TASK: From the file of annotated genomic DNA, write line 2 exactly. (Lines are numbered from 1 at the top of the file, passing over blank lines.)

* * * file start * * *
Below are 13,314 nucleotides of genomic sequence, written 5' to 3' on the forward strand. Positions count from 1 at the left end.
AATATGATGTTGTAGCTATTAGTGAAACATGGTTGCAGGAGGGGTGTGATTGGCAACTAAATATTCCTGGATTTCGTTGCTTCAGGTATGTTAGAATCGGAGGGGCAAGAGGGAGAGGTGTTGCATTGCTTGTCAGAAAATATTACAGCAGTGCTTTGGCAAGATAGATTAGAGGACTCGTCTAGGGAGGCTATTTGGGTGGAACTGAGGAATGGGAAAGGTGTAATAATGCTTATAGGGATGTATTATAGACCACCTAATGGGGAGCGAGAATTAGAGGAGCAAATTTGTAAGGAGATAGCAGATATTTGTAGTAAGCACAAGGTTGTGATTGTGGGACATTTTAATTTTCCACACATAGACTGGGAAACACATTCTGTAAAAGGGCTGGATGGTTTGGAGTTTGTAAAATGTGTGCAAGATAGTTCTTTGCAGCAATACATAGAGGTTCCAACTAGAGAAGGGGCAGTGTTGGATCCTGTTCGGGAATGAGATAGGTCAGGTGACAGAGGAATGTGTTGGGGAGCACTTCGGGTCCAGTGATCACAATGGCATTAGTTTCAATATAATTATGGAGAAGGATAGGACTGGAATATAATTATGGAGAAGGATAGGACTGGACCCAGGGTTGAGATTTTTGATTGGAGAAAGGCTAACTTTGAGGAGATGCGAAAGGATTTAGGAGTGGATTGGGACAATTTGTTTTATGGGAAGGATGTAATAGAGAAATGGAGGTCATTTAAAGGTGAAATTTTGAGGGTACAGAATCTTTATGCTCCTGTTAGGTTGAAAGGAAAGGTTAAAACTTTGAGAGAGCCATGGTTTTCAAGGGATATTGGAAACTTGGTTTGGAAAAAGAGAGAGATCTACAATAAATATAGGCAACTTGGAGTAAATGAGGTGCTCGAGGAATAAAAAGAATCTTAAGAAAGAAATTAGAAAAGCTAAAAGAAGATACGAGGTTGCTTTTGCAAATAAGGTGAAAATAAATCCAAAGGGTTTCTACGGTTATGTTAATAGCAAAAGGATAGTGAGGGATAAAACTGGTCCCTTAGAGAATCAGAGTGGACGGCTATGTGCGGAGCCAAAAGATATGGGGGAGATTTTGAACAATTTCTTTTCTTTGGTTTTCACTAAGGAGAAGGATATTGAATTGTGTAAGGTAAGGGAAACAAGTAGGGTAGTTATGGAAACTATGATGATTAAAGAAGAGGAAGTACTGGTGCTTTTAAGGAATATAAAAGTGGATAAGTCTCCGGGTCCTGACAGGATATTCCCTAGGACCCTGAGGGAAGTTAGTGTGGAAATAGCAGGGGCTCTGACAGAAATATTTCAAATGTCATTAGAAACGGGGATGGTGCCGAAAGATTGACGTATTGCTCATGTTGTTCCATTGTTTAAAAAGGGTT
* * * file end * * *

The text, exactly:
AATATGATGTTGTAGCTATTAGTGAAACATGGTTGCAGGAGGGGTGTGATTGGCAACTAAATATTCCTGGATTTCGTTGCTTCAGGTATGTTAGAATCGGAGGGGCAAGAGGGAGAGGTGTTGCATTGCTTGTCAGAAAATATTACAGCAGTGCTTTGGCAAGATAGATTAGAGGACTCGTCTAGGGAGGCTATTTGGGTGGAACTGAGGAATGGGAAAGGTGTAATAATGCTTATAGGGATGTATTATAGACCACCTAATGGGGAGCGAGAATTAGAGGAGCAAATTTGTAAGGAGATAGCAGATATTTGTAGTAAGCACAAGGTTGTGATTGTGGGACATTTTAATTTTCCACACATAGACTGGGAAACACATTCTGTAAAAGGGCTGGATGGTTTGGAGTTTGTAAAATGTGTGCAAGATAGTTCTTTGCAGCAATACATAGAGGTTCCAACTAGAGAAGGGGCAGTGTTGGATCCTGTTCGGGAATGAGATAGGTCAGGTGACAGAGGAATGTGTTGGGGAGCACTTCGGGTCCAGTGATCACAATGGCATTAGTTTCAATATAATTATGGAGAAGGATAGGACTGGAATATAATTATGGAGAAGGATAGGACTGGACCCAGGGTTGAGATTTTTGATTGGAGAAAGGCTAACTTTGAGGAGATGCGAAAGGATTTAGGAGTGGATTGGGACAATTTGTTTTATGGGAAGGATGTAATAGAGAAATGGAGGTCATTTAAAGGTGAAATTTTGAGGGTACAGAATCTTTATGCTCCTGTTAGGTTGAAAGGAAAGGTTAAAACTTTGAGAGAGCCATGGTTTTCAAGGGATATTGGAAACTTGGTTTGGAAAAAGAGAGAGATCTACAATAAATATAGGCAACTTGGAGTAAATGAGGTGCTCGAGGAATAAAAAGAATCTTAAGAAAGAAATTAGAAAAGCTAAAAGAAGATACGAGGTTGCTTTTGCAAATAAGGTGAAAATAAATCCAAAGGGTTTCTACGGTTATGTTAATAGCAAAAGGATAGTGAGGGATAAAACTGGTCCCTTAGAGAATCAGAGTGGACGGCTATGTGCGGAGCCAAAAGATATGGGGGAGATTTTGAACAATTTCTTTTCTTTGGTTTTCACTAAGGAGAAGGATATTGAATTGTGTAAGGTAAGGGAAACAAGTAGGGTAGTTATGGAAACTATGATGATTAAAGAAGAGGAAGTACTGGTGCTTTTAAGGAATATAAAAGTGGATAAGTCTCCGGGTCCTGACAGGATATTCCCTAGGACCCTGAGGGAAGTTAGTGTGGAAATAGCAGGGGCTCTGACAGAAATATTTCAAATGTCATTAGAAACGGGGATGGTGCCGAAAGATTGACGTATTGCTCATGTTGTTCCATTGTTTAAAAAGGGTT